All the fashionable people are paying attention to this “World Cup,” and if I want to keep the “hits” counter ticking, I need to cash in the soccer trend as well. Besides, the cricket calendar looks sparse this summer (another West Indies washout on the cards; something called the “Asia Cup”).
So I’m starting a new series on this cricket blog to delineate the differences between cricket and football/soccer. Yes, yes, I know, they are completely different games, but I think it’s important to try and understand why we like certain sports and not others. Literary critics explain what makes novels work (and not), and I think we become better cricket fans (and, yes, one hopes, proselytizers) if we explore what makes cricket different.
Example #1: Tim Green’s massive fumble against U.S.A. If you didn’t catch it, watch here. Green, England’s goalie, was handled a fairly rudimentary save; instead, he watched the ball slip from his hands into the post. He then cowered before thousands (and millions at home). And rightly so; America had no business tying the game with the mighty Three Lions.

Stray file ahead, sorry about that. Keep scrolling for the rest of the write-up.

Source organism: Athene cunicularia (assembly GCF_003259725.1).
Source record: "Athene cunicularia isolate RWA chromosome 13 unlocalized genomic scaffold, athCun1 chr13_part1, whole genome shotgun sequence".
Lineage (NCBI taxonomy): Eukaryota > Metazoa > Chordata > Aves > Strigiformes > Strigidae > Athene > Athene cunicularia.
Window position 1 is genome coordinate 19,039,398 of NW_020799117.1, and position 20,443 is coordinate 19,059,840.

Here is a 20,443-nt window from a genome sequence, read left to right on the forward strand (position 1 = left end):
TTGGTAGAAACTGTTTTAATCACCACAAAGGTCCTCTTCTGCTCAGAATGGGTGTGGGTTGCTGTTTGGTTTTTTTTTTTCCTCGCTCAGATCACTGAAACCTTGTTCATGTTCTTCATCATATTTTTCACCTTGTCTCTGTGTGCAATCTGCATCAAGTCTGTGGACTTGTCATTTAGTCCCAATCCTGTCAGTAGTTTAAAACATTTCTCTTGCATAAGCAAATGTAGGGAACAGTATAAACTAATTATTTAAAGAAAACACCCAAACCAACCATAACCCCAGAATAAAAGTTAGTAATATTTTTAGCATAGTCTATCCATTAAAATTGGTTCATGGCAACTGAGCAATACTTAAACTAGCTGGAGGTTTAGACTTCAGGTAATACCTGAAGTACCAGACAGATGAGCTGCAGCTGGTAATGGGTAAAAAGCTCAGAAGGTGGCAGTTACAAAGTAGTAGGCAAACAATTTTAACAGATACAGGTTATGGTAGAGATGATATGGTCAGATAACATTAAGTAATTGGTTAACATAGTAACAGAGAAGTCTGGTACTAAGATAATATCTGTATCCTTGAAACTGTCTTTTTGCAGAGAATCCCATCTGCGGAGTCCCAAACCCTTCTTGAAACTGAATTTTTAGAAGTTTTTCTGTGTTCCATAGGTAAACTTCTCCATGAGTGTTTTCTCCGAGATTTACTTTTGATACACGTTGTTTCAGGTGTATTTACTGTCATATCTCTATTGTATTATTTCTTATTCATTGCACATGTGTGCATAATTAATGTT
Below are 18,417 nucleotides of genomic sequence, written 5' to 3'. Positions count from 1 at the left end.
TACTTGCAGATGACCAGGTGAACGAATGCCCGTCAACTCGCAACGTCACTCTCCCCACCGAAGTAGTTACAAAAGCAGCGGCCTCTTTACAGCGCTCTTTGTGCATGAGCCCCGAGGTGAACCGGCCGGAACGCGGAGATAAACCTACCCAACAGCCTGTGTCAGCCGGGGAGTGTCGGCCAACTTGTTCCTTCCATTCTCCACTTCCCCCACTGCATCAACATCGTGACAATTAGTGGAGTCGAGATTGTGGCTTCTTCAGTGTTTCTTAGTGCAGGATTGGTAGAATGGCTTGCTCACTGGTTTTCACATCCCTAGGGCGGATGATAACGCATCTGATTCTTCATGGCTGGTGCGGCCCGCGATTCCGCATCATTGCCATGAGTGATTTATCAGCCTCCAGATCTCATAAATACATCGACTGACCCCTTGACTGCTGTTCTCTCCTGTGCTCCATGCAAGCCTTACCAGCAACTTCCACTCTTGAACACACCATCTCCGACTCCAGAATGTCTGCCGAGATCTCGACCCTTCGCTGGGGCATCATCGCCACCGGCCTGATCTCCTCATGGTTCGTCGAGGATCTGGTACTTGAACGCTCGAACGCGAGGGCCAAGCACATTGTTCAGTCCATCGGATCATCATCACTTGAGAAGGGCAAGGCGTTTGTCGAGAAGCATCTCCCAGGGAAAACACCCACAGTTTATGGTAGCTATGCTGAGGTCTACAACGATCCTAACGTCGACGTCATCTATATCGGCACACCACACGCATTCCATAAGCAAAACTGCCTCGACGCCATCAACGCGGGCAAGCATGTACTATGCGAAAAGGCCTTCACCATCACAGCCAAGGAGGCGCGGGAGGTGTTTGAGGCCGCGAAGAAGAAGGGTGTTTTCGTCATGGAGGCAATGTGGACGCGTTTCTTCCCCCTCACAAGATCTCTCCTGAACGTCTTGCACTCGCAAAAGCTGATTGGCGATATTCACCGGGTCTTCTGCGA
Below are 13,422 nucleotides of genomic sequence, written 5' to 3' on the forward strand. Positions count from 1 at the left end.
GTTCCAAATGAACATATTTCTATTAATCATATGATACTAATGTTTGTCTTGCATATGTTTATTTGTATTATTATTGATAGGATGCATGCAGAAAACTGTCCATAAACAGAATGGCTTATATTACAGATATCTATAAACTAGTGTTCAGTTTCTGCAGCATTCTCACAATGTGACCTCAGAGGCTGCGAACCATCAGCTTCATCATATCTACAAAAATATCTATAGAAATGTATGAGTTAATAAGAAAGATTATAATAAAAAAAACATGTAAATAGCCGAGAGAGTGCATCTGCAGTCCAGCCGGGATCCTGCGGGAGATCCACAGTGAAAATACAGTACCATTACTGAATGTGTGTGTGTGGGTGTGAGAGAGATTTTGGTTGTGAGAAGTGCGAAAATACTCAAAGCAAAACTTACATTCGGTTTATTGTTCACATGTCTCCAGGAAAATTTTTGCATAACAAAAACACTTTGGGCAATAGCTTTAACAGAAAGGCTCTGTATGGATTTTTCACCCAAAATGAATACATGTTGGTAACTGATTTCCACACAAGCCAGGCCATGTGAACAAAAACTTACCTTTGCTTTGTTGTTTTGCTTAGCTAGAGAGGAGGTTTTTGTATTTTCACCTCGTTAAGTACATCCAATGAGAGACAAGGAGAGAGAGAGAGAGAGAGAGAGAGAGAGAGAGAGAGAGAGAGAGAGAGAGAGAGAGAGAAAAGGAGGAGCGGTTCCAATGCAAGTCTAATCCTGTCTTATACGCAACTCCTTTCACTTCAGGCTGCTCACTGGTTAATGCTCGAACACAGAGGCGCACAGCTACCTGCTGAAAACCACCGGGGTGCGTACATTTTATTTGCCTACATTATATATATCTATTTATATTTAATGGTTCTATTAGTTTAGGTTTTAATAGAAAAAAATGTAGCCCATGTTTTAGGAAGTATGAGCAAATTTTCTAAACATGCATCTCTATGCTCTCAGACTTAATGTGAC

But here’s the thing: that kind of error — that is, when one person could make or break a game — rarely happens in cricket. No doubt, there are famous cock-ups (Allan Donald not running to Lance Klusener, e.g.). We all remember that Australian who dropped Aravinda Da Silva in 1996 (Shane Lee? Lee Shane? They’re all called the same thing). But in cricket, no player faces as high stakes as the goalie in soccer does. Every player in cricket has the chance to redeem himself; we often see, in fact, a dropped batsman offer another opportunity soon enough (or lose his wicket in some other manner).
But in Tim Green’s case, his fumble essentially cost his side a win. That’s because in soccer, scoring goals is enormously difficult and the be-all and end-all of the game; in cricket, the complexity (runs, wickets; batsmen v. bowlers) offers more room to breathe.